“To win the people, always cook them some savoury that pleases them.”
― Aristophanes, The Knights
If you know someone who isn’t adept at keeping their promises, you might want to suggest that they consider a run at President of the United States.
A little “tribute” to some of our chief executives (not an exhaustive list, by any means) both past and present, who couldn’t keep a promise:
- President Woodrow Wilson – He campaigned on the slogan “He Kept Us Out of War”. Months after his reelection to the presidency in 1916, he went to Congress to approve a declaration of War with Germany and its allies.
- President Franklin Roosevelt – “I have said this before, but I shall say it again: Your boys are not going to be sent into any foreign wars”. That was said in 1940. A little over a year later he would lead the country into war in response to the attacks on Pearl Harbor. And there is evidence that FDR knew of the attacks in advance and desired to engage America in the war.
- President Lyndon Johnson – When President Johnson was up for reelection in 1964, running against Barry Goldwater, he said his administration would not send ground troops into Vietnam, even though his administration had been working on escalating America’s involvement in Vietnam prior to the election – particularly noteworthy is the Gulf of Tonkin incident.
- President Richard Nixon – Aside from the many lies and cover-ups of the Watergate scandal, which were all broken promises if one takes into account the Oath of Office he took, Nixon campaigned in 1968 of ending the war in Vietnam. Once in office, he continued to press on with American forces in Vietnam, resulting in many more deaths in the first few months of his presidency.
- President Barack Obama – Too many broken promises, frankly, to note here (as is the case with most past presidents). For a comprehensive list, you can check out Politifact.com
President Trump has been in office less than 100 days. He’s been really busy tweeting and such, and to be fair, has implemented some of his promises, but when it comes to war and America’s involvement in about every international conflict possible, he’s seems to be going at light speed with broken promises and accelerated interventionist activities. Drones strikes alone have gone up 432% since he took office.
And as Glenn Greenwald of the Intercept noted regarding the outcome of one of the strikes:
“The raid in Yemen that cost (Ryan) Owens his life also killed 30 other people, including ‘many civilians,’ at least nine of whom were children. None of them were mentioned by Trump in last night’s speech, let alone honored with applause and the presence of grieving relatives. That’s because they were Yemenis, not Americans; therefore, their deaths, and lives, must be ignored (the only exception was some fleeting media mention of the 8-year-old daughter of Anwar al-Awlaki, but only because she was a U.S. citizen and because of the irony that Obama killed her 16-year-old American brother with a drone strike).”
As Greenwald notes further, this is typical not just of Trump, but the American war machine in general:
“We fixate on the Americans killed, learning their names and life stories and the plight of their spouses and parents, but steadfastly ignore the innocent people the U.S. government kills, whose numbers are always far greater.”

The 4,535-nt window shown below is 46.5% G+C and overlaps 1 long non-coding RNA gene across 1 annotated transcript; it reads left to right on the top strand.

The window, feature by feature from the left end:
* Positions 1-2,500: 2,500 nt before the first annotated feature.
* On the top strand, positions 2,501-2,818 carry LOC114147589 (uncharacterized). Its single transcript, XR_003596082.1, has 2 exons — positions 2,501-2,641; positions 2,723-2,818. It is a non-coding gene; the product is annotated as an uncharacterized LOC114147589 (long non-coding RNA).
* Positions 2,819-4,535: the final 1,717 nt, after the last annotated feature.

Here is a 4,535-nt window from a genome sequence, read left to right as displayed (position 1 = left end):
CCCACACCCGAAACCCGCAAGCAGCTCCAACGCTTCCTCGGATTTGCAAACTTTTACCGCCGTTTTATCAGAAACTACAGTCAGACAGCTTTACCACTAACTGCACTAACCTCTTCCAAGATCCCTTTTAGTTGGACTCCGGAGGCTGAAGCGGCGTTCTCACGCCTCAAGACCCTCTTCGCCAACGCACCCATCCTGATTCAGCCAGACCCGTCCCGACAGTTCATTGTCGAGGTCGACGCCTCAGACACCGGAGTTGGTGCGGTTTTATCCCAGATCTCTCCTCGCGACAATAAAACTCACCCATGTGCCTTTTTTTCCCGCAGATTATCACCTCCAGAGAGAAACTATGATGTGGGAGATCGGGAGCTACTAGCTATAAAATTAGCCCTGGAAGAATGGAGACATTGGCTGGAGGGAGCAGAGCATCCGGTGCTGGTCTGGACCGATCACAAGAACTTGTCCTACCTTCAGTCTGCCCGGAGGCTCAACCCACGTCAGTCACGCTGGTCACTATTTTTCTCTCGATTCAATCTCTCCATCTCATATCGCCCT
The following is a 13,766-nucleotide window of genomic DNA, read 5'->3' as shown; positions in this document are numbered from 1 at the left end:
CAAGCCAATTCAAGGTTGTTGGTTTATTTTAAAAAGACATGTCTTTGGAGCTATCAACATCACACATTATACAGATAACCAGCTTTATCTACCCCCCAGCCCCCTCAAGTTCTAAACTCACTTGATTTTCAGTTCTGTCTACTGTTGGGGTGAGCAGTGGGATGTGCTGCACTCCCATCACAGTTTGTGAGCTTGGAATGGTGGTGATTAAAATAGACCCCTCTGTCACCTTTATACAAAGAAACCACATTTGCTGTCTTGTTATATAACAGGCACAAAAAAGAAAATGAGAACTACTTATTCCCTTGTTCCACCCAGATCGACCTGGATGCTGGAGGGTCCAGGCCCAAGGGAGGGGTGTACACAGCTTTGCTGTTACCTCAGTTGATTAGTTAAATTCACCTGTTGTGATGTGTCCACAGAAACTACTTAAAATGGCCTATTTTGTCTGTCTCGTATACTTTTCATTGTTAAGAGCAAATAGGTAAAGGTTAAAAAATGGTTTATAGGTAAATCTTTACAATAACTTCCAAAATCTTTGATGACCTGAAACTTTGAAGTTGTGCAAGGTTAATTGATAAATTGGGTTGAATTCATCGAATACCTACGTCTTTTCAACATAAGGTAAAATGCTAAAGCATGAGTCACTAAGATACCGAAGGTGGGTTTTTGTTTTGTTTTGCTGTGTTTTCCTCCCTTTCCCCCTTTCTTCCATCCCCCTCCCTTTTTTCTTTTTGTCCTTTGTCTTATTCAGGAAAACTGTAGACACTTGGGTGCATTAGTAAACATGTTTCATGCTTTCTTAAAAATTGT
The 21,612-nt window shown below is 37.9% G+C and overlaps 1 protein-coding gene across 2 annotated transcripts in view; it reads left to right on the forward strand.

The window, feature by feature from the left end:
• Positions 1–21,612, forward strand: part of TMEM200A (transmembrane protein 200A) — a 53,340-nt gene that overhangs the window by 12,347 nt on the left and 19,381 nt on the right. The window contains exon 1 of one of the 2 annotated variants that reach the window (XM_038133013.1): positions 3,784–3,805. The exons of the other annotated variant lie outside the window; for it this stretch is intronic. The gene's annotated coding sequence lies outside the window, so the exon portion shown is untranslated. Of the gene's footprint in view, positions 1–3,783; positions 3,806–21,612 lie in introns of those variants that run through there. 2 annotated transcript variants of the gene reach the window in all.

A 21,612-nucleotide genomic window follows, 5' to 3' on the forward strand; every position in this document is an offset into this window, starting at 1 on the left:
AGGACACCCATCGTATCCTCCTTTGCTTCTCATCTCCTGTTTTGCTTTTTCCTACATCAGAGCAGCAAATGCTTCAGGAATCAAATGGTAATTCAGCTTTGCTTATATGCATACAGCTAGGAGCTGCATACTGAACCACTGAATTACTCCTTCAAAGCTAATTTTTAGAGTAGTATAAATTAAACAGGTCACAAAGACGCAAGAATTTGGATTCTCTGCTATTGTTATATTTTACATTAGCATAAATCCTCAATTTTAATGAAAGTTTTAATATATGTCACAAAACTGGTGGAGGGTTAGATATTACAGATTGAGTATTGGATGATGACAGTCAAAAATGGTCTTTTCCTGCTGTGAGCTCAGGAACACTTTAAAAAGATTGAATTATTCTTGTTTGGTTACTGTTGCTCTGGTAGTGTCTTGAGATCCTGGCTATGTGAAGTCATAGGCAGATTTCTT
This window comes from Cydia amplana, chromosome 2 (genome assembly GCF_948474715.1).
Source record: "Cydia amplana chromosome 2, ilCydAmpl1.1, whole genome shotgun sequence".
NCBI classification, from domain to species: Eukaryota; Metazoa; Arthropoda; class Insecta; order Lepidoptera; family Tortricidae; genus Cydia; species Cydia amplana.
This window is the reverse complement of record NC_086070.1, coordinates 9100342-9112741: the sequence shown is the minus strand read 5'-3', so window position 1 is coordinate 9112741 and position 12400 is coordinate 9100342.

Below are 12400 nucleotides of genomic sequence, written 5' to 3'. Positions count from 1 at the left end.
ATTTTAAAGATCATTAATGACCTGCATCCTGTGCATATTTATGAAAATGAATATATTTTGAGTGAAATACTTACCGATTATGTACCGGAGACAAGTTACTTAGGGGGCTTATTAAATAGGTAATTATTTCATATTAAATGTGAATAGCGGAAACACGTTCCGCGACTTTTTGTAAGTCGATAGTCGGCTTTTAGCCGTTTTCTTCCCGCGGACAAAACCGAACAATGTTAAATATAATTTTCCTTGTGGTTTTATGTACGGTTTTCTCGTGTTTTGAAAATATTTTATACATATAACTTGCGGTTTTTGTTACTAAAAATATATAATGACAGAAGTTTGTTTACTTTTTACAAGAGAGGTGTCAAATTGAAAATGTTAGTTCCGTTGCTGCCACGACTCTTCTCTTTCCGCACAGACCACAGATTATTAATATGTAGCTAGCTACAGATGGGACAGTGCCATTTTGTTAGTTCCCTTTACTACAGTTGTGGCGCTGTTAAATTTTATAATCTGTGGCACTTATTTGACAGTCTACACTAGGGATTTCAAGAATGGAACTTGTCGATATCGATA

Indeed, the American war machine is chugging along quite nicely with Mr. Trump at the helm, with his administration resuming arm sales to the Saudi’s that were frozen under the Obama administration and the worse number of airstrike casualties in Mosul than during Aleppo that the MSM media is not covering. Add to all this (as if we need more) that the US has sent thousands of troops to Kuwait to deploy to Iraq and Syria, not to mention the thousands Obama sent to Poland right before leaving office, and one can see the broken promises quickly mounting by Mr. Trump who ran a somewhat, non-interventionist campaign.
“We will stop racing to topple foreign regimes that we know nothing about, that we shouldn’t be involved with,” Trump said. “Instead, our focus must be on defeating terrorism and destroying ISIS, and we will.”
“We don’t forget. We want to strengthen old friendships and seek out new friendships,” he said. He said the policy of “intervention and chaos” must come to an end. – President-elect Donald Trump
So much for all that non-interventionist stuff.
Sadly, none of our current leaders in the West, have any of the forethought, compassion and desire for peace as JFK. And we all know the fate he suffered because of many of the changes he was attempting to initiate for the better for Americans, not the least being his attempts to stop the insanity of America’s war machine.
What kind of peace do I mean? What kind of peace do we seek? Not a Pax Americana enforced on the world by American weapons of war. Not the peace of the grave or the security of the slave. I am talking about genuine peace, the kind of peace that makes life on earth worth living, the kind that enables men and nations to grow and to hope and to build a better life for their children — not merely peace for Americans but peace for all men and women — not merely peace in our time but peace for all time…
Peace need not be impracticable, and war need not be inevitable. By defining our goal more clearly, by making it seem more manageable and less remote, we can help all peoples to see it, to draw hope from it, and to move irresistibly toward it…
For in the final analysis, our most basic common link is that we all inhabit this small planet. We all breathe the same air. We all cherish our children’s future. And we are all mortal.
-John F. Kennedy, American University Commencement Address, June 10, 1963
Photo credit (President Kennedy): By Cecil (Cecil William) Stoughton, 1920-2008, Photographer (NARA record: 4538278) (U.S. National Archives and Records Administration) [Public domain], via Wikimedia Commons